Friday, June 28, 2013

Write as you go, mostly

In my previous (journalistic) life, research was part of the job but footnotes were actually forbidden. I got into a kind of "factory system" for visiting libraries, in which I managed my time by planning carefully ahead, so that I more or less automated the process of looking up books and articles and photocopying the good parts, returning home (usually a one- or two-hour journey) to actually read and reflect on them.

"Rip and run" may not have been the best strategy even then. Now that I work in an environment where footnotes are mandatory and where it really helps to think on your feet while in a repository, it definitely is a bad habit to have.

"Write (and think) as you go" is usually a better form of time management (because what you write can often go directly into the research report or article) and a better form of resource management. And stopping to read and ponder each source and its potential evidence enables mid-course corrections that can save trouble later.

But real life does impinge on this. Many repositories are far away and we can't visit them as needed. There is a tradeoff involved. My friend and colleague Patti Hobbs, currently a genealogy librarian in Missouri, wrote recently on the Transitional Genealogists Forum that she would plead guilty to having committed "pinball genealogy":

"But it was either do it that way or not at all. I didn't feel that I could constantly test the patience of my family by doing more than collecting the documents when at the courthouses. People say that you will invariably have to go back to follow new leads, but I find that the case anyway." There's no question which is the best habit to have, but circumstances alter cases.

Very few repositories, even in small towns, can match the hospitable green expanse of Spiegel Grove (pictured above) in Fremont, Ohio, where the Rutherford B. Hayes Presidential Center (and northwest Ohio obituary central) is located. And even there our non-genealogical traveling companions of all species do have their limits. As Patti says, "Do the best you can, but don't wallow in guilt if you can't do it perfectly.'" Or as I seem to say in more and more contexts: Something is better than nothing.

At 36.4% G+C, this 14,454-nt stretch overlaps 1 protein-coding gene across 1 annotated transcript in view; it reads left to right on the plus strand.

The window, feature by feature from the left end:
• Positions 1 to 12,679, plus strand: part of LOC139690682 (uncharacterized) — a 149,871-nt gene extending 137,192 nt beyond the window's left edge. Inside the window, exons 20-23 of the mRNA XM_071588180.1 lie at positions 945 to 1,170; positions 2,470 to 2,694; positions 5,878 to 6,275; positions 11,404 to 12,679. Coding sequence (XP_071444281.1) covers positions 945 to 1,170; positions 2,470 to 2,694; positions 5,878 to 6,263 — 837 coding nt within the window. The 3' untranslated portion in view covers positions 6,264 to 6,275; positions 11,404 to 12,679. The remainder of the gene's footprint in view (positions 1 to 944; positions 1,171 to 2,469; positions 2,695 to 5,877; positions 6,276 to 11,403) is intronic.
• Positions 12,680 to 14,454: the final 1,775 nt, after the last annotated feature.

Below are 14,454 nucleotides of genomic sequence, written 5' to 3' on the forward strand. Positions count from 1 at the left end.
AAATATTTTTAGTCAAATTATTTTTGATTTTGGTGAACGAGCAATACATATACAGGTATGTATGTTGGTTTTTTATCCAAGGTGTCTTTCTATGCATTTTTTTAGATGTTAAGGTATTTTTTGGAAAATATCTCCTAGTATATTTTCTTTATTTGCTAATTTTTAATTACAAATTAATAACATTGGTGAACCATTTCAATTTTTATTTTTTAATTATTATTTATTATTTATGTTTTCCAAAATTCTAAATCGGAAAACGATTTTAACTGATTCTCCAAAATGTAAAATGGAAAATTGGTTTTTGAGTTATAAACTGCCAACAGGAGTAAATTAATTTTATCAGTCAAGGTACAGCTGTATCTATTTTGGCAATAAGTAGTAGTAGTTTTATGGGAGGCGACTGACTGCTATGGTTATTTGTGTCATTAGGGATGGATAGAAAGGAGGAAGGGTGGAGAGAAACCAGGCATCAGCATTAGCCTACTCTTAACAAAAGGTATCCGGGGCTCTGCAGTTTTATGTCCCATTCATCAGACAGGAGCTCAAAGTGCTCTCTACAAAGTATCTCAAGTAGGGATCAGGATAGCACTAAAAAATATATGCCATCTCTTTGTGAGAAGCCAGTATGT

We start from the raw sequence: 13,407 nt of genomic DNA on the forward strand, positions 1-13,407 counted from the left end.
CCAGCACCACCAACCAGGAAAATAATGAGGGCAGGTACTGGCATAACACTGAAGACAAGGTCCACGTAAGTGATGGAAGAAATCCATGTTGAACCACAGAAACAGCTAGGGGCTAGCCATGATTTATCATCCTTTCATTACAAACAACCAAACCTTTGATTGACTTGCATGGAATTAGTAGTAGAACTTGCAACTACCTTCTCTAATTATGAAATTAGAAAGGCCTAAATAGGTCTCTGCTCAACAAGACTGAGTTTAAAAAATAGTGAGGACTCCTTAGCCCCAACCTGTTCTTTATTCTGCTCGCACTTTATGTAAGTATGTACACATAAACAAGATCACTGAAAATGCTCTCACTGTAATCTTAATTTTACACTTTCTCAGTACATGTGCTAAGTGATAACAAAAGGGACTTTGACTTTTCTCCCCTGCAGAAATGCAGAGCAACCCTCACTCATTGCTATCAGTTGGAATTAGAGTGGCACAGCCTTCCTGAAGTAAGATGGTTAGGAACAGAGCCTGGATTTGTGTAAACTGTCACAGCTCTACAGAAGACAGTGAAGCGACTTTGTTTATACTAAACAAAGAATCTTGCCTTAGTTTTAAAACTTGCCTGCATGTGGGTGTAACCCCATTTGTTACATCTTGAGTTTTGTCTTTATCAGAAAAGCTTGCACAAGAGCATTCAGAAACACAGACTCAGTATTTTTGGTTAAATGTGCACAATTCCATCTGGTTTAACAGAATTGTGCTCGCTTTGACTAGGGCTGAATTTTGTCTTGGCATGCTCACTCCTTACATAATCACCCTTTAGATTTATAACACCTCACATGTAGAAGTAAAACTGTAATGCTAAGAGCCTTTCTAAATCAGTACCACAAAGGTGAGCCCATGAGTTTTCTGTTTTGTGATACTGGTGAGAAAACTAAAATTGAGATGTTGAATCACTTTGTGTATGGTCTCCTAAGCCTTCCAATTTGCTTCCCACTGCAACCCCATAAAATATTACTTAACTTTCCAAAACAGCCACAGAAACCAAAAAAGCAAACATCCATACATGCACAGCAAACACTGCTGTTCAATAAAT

Harold Henderson, "Write as you go, mostly," Midwestern Microhistory: A Genealogy Blog, posted 28 June 2013 ( : accessed [access date]). [Please feel free to link to the specific post if you prefer.] 


Debbie Parker Wayne, CG, CGL(sm) said...

Great advice from all. When I have unlimited time I try to follow the advice of Elizabeth Shown Mills and analyze the records carefully while I am in the repository. But I admit to "copy and run" when time is starting to run out. I'd rather have copies of more documents to analyze when I get home than only a few carefully analyzed documents I was able to get through on site. I can usually plan another trip to the facility after I see what is in the documents I grabbed before I ran. And I may be able to work more efficiently on my next trip to the repository. And if the repository is a hot, cramped, dusty courthouse I definitely can think more clearly once I am home in a cool, comfortable environment.

Kerry Scott said...

It's extremely difficult for me to leave the house and do research all by myself because I'm the stay-at-home parent here. As a result, every research trip I've taken in the past eight years has been a frantic dash with an Excel spreadsheet of records to pull, and not a moment to actually look at the records until I get home (and often many months after that).

I can definitely attest to the fact that this approach is suboptimal. I try not to be frustrated, because I know my descendants will grow up in a blink, and I'll have more than enough time to actually read a whole record in one sitting. But yeah...suboptimal. For sure.